Now the plan so far has been that the non-California people would get 60 day options, which they would immediately exercise for their initial stock purchase. The alternative is to make the initial options for, say, 2 years, not exercisable until either 1 year has passed or the company has dropped Subchapter S. Mike Riddle, who's out of state but not overseas could still receive a 60 day option and exercise it immediately--his case is irrelevant to this discussion because it's only overseas shareholders which cause the Subchapter S problem.
Now what would this mean for the domestic shareholders and the overseas people? The domestic shareholders would be able to deduct the initial losses by the company from their taxes. As most of the participants have other jobs and are in reasonably high tax brackets, this would result in substantial reductions in their tax bills. The overseas participants would be able to defer their initial stock purchase in the company, keeping their money until the option exercise time began. This would mean that they would not have to come up with the money right away, and if the company collapsed, would not be out the amount of the initial stock purchase, as they could let the option expire unexercised. If the company becomes successful, the option guarantees them their share at the initial offering price, so they can buy in on the same basis as the domestic people.
Let's look at the disadvantages. The domestic shareholders would be the only people putting up money immediately, so the company would not have access to the working capital generated by sales of shares to overseas people. The overseas people, once they exercised their options, would not have the prior losses of the company to reduce the corporate taxes paid on the (we hope) current profits of the company.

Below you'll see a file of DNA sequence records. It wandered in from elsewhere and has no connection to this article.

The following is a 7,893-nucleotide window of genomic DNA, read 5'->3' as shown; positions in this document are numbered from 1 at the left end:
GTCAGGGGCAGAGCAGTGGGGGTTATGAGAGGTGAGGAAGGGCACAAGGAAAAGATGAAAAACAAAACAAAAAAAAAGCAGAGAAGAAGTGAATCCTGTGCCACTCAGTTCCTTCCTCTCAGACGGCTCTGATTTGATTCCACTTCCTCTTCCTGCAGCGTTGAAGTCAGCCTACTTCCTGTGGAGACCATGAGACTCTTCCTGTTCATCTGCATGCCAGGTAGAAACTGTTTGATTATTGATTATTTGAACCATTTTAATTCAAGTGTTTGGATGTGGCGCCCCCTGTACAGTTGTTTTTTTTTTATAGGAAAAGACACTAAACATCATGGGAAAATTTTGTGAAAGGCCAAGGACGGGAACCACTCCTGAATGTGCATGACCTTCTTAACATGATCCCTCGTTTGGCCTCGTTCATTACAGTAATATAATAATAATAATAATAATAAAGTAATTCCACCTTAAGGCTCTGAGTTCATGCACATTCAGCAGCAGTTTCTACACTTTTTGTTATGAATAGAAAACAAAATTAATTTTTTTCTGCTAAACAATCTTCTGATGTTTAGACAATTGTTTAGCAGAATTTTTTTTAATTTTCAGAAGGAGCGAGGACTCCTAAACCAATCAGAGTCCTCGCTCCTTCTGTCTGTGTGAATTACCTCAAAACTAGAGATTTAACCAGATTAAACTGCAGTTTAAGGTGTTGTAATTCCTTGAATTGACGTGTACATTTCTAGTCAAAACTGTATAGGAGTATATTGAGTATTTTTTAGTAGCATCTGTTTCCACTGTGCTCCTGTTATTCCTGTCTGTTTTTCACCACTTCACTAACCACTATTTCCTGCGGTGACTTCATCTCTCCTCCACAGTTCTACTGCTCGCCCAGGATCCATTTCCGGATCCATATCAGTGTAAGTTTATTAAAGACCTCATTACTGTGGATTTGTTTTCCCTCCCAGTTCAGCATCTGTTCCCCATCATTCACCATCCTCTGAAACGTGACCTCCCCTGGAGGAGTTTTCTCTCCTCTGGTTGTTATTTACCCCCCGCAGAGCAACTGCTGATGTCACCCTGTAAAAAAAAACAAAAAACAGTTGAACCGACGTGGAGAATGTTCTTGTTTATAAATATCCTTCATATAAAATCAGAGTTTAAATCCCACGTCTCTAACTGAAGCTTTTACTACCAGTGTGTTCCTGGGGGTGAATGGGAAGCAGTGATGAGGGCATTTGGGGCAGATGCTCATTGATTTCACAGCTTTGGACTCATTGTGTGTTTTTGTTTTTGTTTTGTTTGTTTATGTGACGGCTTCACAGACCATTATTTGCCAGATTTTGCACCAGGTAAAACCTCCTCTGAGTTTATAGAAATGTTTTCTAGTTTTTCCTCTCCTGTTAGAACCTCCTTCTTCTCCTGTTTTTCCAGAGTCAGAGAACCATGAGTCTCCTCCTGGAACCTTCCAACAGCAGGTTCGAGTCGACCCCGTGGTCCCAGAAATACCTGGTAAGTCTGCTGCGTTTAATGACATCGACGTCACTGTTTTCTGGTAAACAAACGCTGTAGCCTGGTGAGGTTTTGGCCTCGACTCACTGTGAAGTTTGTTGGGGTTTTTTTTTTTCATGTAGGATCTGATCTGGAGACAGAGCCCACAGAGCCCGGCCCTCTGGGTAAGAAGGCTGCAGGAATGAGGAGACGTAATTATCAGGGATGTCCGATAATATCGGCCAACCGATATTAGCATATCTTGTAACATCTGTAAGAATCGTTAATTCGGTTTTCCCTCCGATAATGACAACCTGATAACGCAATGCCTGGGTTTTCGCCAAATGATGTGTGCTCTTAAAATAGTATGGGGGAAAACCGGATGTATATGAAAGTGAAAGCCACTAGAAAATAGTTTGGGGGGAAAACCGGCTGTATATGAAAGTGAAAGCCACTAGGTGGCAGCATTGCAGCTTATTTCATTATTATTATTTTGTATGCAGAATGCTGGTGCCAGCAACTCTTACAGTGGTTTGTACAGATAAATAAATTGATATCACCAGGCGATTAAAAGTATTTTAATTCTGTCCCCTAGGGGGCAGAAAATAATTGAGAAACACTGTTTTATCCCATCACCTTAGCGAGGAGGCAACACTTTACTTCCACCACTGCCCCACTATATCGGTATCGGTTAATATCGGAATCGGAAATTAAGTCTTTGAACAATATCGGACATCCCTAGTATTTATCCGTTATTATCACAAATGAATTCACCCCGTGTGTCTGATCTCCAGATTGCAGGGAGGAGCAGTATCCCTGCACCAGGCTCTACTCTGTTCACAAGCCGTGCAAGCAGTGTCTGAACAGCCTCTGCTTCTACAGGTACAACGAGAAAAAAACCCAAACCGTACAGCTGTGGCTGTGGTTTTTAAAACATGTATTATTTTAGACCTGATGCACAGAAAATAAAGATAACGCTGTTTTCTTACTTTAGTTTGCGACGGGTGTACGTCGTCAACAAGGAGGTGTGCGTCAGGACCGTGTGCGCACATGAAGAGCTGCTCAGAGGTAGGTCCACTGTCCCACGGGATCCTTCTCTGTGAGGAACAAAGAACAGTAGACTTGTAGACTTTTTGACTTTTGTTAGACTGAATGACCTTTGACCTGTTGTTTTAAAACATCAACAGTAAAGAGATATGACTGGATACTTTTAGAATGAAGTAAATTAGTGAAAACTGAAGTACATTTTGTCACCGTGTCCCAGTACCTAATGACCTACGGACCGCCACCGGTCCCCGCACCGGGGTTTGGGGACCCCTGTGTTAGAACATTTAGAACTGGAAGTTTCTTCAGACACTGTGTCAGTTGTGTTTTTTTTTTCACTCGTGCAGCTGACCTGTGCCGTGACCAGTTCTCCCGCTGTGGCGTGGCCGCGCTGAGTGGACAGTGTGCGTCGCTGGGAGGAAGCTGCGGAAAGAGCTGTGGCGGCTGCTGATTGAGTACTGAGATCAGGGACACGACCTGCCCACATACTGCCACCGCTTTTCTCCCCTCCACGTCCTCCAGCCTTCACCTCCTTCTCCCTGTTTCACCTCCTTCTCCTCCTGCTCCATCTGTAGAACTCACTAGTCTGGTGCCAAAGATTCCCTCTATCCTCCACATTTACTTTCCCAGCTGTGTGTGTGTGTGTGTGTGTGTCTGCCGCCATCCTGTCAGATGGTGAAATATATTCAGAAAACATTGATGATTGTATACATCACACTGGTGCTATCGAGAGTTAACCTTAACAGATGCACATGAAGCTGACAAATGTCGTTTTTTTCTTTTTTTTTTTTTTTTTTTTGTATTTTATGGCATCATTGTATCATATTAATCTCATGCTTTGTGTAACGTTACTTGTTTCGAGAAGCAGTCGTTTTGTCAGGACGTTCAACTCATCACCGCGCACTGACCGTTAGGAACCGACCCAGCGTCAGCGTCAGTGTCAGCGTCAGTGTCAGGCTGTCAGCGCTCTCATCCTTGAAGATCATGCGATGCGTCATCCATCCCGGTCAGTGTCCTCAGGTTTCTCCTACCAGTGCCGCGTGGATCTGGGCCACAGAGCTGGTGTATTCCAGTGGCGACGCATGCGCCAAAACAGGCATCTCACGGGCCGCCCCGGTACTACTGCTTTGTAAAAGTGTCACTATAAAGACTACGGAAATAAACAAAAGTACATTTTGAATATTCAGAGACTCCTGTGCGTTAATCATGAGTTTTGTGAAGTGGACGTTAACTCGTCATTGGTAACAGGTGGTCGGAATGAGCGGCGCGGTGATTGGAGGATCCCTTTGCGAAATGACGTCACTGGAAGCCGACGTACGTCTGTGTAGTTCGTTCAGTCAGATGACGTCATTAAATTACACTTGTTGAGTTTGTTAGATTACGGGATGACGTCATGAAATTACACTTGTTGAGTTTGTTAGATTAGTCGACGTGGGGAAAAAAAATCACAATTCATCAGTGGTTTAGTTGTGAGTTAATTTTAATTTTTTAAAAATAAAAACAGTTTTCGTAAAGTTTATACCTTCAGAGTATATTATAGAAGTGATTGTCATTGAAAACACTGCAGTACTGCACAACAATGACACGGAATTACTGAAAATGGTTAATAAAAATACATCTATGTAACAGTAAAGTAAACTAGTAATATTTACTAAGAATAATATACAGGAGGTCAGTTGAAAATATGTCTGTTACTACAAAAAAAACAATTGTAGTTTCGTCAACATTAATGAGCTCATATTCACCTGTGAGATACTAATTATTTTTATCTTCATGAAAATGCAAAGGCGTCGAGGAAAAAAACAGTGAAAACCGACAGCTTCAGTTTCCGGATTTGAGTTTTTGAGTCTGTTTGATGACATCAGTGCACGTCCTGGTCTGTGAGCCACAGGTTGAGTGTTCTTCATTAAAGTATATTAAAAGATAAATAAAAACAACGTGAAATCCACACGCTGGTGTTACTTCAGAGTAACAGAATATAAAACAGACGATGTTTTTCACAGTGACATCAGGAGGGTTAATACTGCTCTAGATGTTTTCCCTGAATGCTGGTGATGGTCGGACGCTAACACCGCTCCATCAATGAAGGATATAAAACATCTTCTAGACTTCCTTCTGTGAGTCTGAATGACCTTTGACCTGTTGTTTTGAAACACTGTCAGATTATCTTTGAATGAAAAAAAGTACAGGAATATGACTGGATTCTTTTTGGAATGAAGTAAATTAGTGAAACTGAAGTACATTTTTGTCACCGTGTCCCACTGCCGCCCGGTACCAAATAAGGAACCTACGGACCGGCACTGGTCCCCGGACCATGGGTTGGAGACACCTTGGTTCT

I think that in terms of financial benefits and disadvantages that this alternative is reasonable. The domestic people get to take advantage of tax benefits which wouldn't otherwise be available. The foreign people lose some benefits, but are compensated by having a year's use of their money before having to make the initial stock purchase, plus eventually owning a piece of a company whose initial capitalisation was done by the domestic people.
On the other hand, I think that this may simply be so confusing and hard to analyse that maybe we'd just be better off paying the money to the feds and getting to work writing software rather than further complicating the structure of the company. I personally feel very ambivalent about this matter. I certainly don't want to do anything which would make either the domestic or the foreign people feel like either was taking advantage of the other, so if anybody at all is concerned about it from that aspect, I think we should just forget it.
If we want to do it, here are the basic constraints: we have 75 days from April 9 to elect Subchapter S, and to do so we have to file a form with signatures of all stockholders and their spouses. Maybe we should start circulating the form just in case, so we have it if we decide to go ahead. Next, we need to get letters from all the overseas people giving their assurance that they understand the arrangement and that they approve it. This is required because they are foregoing the loss carry forward which reduces their eventual payouts on the stock (even though they are presumably compensated by not having to put up the money right away).
It seems to me that this is something that requires absolutely unanimous consent by everybody involved, so if you don't like it, let me know (and why). If you don't understand it, I'd be glad to ``clarify'' it at greater length (although at the present rate, I don't know how many pages that might take).
Editor: John Walker